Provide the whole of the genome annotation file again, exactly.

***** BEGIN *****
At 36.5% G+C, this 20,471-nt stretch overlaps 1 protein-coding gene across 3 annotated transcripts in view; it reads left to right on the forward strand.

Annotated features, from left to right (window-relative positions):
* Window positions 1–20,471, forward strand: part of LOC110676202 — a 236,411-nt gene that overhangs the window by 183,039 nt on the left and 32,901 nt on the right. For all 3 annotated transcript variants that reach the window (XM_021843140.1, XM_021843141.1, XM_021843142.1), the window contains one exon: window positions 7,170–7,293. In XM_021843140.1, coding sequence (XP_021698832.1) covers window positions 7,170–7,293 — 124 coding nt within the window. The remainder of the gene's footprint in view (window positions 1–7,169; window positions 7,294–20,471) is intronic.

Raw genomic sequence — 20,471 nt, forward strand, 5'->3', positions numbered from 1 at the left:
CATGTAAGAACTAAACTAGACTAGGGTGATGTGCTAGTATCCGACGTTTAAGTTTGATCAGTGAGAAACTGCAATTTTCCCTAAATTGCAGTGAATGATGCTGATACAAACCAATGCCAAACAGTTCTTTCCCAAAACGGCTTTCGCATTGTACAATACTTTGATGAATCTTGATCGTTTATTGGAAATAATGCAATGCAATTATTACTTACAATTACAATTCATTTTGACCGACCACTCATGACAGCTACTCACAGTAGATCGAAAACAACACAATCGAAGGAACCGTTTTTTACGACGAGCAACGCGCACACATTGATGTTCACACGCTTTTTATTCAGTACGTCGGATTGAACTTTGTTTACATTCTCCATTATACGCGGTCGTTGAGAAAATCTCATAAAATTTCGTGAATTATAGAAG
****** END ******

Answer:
At 36.5% G+C, this 20,471-nt stretch overlaps 1 protein-coding gene across 3 annotated transcripts in view; it reads left to right on the forward strand.

Annotated features, from left to right (window-relative positions):
* Window positions 1–20,471, forward strand: part of LOC110676202 — a 236,411-nt gene that overhangs the window by 183,039 nt on the left and 32,901 nt on the right. For all 3 annotated transcript variants that reach the window (XM_021843140.1, XM_021843141.1, XM_021843142.1), the window contains one exon: window positions 7,170–7,293. In XM_021843140.1, coding sequence (XP_021698832.1) covers window positions 7,170–7,293 — 124 coding nt within the window. The remainder of the gene's footprint in view (window positions 1–7,169; window positions 7,294–20,471) is intronic.

Raw genomic sequence — 20,471 nt, forward strand, 5'->3', positions numbered from 1 at the left:
CATGTAAGAACTAAACTAGACTAGGGTGATGTGCTAGTATCCGACGTTTAAGTTTGATCAGTGAGAAACTGCAATTTTCCCTAAATTGCAGTGAATGATGCTGATACAAACCAATGCCAAACAGTTCTTTCCCAAAACGGCTTTCGCATTGTACAATACTTTGATGAATCTTGATCGTTTATTGGAAATAATGCAATGCAATTATTACTTACAATTACAATTCATTTTGACCGACCACTCATGACAGCTACTCACAGTAGATCGAAAACAACACAATCGAAGGAACCGTTTTTTACGACGAGCAACGCGCACACATTGATGTTCACACGCTTTTTATTCAGTACGTCGGATTGAACTTTGTTTACATTCTCCATTATACGCGGTCGTTGAGAAAATCTCATAAAATTTCGTGAATTATAGAAG